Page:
Interestingly, what is less obscured in TV coverage is Federer’s intelligence, since this intelligence often manifests as angle. Federer is able to see, or create, gaps and angles for winners that no one else can envision, and television’s perspective is perfect for viewing and reviewing these Federer Moments. What’s harder to appreciate on TV is that these spectacular-looking angles and winners are not coming from nowhere — they’re often set up several shots ahead, and depend as much on Federer’s manipulation of opponents’ positions as they do on the pace or placement of the coup de grâce. And understanding how and why Federer is able to move other world-class athletes around this way requires, in turn, a better technical understanding of the modern power-baseline game than TV — again — is set up to provide.

Thursday Links

Back from the homeland & blogging again…

Good clock management story today on ESPN from Greg Garber. The column mentions Dick Curl & Herm Edwards at one point, which gives me reason to re-quote my favorite story from the 2009 season.

Is there a less encouraging sight than Dick Curl excitedly imparting information to an overwhelmed head coach trying to make a crucial strategic decision? He’s like a two-minute drill saboteur. Lost in the Jim Zorn bashing this week after the Rams-Redskins game was a vintage piece of Dick Curl gamesmanship at the 9:25 mark in the fourth quarter with the Rams down 9-7 and facing 4th-and-2 on the Washington 41. Now, what would someone who is not Dick Curl recommend in this situation? Send the offense back out and go for it? Attempt the long field goal? Solid choices, but lacking in the Curl touch. Wouldn’t it be better to call a timeout after an incompletion, line up in a fake punt formation with an eye toward drawing Washington offside, only to have one of your guys commit a false start at the last second, killing any chance for a field goal or manageable fourth-down conversion? Brilliant. I’m interested in who else Steve Spagnuolo considered for the clock wrangler job before settling on Curl. There were people in the McKinley administration with a better sense of when to take a timeout.

Norv Turner, Good Coach?

This point admittedly seemed more controversial two weeks ago, back when the Colts were 14-0 and the Saints were 13-1. Back-to-back losses have left both teams vulnerable entering the playoffs. Turner’s the last man standing all right, but his case would be complete with or without the late-season swoon from Jim Caldwell and Sean Payton. All it did was remind us that a good coach—fundamentally—is someone who keeps preventable damage to a minimum. That’s Norv Turner. Norv Turner is a good coach. How the hell did this happen?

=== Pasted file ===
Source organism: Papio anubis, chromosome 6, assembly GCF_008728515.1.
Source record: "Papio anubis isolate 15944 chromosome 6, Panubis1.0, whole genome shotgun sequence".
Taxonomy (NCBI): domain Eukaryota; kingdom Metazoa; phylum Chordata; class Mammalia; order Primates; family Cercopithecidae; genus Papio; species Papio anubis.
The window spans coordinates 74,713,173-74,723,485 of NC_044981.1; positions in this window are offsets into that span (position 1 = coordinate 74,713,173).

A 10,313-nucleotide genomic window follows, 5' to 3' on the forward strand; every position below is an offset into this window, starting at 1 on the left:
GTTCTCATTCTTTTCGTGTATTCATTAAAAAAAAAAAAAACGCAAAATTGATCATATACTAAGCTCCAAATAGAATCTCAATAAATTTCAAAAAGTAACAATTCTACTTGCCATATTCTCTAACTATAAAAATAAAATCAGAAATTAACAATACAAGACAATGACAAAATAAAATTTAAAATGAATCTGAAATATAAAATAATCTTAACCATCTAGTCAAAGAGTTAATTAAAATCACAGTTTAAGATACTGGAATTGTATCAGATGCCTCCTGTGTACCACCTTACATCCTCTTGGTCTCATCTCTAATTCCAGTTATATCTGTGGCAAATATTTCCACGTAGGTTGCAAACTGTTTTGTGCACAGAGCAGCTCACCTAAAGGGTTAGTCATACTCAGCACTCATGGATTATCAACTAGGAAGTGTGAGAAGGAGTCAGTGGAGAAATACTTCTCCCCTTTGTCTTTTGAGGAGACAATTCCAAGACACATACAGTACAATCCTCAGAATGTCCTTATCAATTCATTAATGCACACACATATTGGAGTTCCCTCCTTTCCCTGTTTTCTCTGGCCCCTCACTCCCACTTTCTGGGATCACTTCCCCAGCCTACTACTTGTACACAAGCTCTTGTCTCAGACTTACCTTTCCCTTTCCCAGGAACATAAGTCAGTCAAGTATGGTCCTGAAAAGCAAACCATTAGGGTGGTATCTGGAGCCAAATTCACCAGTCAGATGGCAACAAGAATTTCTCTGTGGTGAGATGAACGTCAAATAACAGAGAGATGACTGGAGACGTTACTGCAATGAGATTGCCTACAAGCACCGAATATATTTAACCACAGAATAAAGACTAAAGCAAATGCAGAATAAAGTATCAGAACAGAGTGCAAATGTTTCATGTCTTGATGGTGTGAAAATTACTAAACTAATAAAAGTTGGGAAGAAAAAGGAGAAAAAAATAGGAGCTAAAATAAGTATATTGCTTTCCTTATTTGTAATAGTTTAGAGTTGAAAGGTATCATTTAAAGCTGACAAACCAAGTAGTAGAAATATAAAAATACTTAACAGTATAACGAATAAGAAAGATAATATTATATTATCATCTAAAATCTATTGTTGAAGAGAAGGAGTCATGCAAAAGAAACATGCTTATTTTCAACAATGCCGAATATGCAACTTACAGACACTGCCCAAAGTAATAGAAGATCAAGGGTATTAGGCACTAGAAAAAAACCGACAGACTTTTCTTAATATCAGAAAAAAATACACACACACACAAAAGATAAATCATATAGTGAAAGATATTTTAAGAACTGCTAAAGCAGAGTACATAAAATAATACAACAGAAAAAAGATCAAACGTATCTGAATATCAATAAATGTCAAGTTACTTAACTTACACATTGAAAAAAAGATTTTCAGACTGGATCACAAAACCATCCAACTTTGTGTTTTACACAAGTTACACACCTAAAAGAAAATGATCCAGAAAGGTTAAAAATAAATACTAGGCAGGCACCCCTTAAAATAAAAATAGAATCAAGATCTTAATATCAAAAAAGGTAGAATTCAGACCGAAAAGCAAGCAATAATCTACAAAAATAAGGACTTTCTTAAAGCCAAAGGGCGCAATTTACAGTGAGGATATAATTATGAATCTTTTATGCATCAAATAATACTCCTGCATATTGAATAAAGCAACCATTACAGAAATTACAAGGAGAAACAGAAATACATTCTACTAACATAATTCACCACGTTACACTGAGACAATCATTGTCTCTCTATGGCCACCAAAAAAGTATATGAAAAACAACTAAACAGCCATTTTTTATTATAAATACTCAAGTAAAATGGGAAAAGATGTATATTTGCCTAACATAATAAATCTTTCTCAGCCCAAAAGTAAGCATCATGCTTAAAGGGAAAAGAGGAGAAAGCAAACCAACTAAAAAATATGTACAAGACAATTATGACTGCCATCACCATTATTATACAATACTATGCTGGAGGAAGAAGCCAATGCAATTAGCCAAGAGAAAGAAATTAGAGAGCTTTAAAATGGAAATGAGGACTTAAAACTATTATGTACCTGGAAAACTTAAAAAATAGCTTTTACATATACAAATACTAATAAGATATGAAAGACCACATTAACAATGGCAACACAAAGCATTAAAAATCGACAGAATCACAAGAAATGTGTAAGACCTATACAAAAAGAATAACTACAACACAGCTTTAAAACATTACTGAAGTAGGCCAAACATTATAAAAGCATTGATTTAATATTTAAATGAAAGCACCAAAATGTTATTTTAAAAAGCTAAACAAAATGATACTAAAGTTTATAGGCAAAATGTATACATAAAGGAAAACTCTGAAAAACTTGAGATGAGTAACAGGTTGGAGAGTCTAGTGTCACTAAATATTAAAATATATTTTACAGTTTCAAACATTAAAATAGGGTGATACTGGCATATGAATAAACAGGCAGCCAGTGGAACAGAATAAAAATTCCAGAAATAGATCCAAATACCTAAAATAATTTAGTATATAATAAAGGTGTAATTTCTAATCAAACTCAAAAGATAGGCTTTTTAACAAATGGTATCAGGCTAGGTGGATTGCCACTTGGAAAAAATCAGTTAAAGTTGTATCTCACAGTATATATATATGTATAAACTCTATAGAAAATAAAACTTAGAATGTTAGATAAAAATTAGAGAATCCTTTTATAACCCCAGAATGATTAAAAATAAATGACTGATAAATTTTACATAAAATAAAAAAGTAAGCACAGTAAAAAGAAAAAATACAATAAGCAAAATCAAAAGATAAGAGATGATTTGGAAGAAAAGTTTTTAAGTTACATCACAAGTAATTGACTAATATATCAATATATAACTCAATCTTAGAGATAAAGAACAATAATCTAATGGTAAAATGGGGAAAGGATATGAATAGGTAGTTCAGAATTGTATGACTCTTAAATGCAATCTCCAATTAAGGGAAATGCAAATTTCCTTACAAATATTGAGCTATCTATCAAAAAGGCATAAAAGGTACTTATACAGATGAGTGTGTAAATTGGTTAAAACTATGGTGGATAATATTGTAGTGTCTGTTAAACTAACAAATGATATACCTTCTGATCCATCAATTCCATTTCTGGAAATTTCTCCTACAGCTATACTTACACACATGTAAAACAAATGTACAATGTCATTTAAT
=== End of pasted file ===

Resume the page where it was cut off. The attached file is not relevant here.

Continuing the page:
For readers under the age of three, it’s worth noting that Turner was considered an apocalyptically bad head coach for nearly a decade. He went 49-59-1 in seven seasons in Washington and 9-23 in two years in Oakland. Since taking the Chargers job in 2007 he is 32-16, with a 3-2 mark in the playoffs Whether Turner improved in San Diego or merely had his incompetence outpaced by a new generation of coaches is debatable. Not debatable is Turner’s performance over the past one-and-a-half seasons holding together a Chargers team that had every excuse to go to pieces.

Top NFL Business Stories of 2009. I’ve spent a lot of time thinking about this, especially during Lions games, and I’ll certainly have more on it this offseason.

Despite several recent meetings between the NFL and its labor counterpart, the NFL Players Association, regarding the extension of the labor agreement ratified in March of 2006, it appears we’re headed for a different system come March.

The amazing thing about this negotiation, unlike any other in modern professional sports, is that ownership is ready and willing to embrace a system without a Cap and the players are arguing in earnest for continued operation with a Cap.

In looking more closely, one can see two reasons: (1) Among the poison pills built into a system without a cap are two more years required for free agency, meaning 212 players – including top players such as Logan Mankins, Elvis Dumervil and Vincent Jackson – who would be free to negotiate with any team in the league now cannot; and (2) the lack of a spending floor that will permit (encourage) teams to roll back player costs and gear up for the next system, with or without a cap.

The gap between good and bad appears to be widening. The successful teams of recent years – Patriots, Colts, Chargers, Eagles, Packers, etc. – continue to have success. The unsuccessful teams of recent years – Lions, Raiders, Browns, Rams, Bills, etc. – continue to have challenges (the Rams and Lions will draft in the first two slots in consecutive years). The games appeared less competitive, especially early in the season.

Get all of your decade best-of lists here.

Boris Becker is playing poker.

NBA Jam is coming for the Wii!!!!

The evolution of soccer tactics and a video of the making of the World Cup ball.

Lastly…

This week in Jersey Shore:

This may be shocking, but it turns out, “The situation is that the “The Situation” is no stranger to getting paid to walk around shirtless.”

Best quotes from last week’s episode here. From the recap:

It wasn’t entirely clear how the gang scored themselves an invite to Sleazeside’s version of Lake Havasu, but we’re fairly certain the lake that they were romping in contains more crabs than your local Red Lobster. The highlight of the afternoon was clearly when Pauly D hopped in the water and not a single hair on his head moved.

Tennis Gambling

Story about how a surge of gambling went on during a WTA event when microphones picked up a father telling his 6th ranked daughter to retire due to injury.  There was commotion as gamblers used the info to bet live and heavily on the other girl, with many calling this unethical.  Random commenter on espn.com and possible future blogger on miraclecovers.com summed things up nicely

“I don’t want to live in a world where I can’t place bets online for overseas women’s tennis.”

Truer words rarely spoken.  The girl retired when leading 7-5, 5-0, miracle cover, with the aid of technology.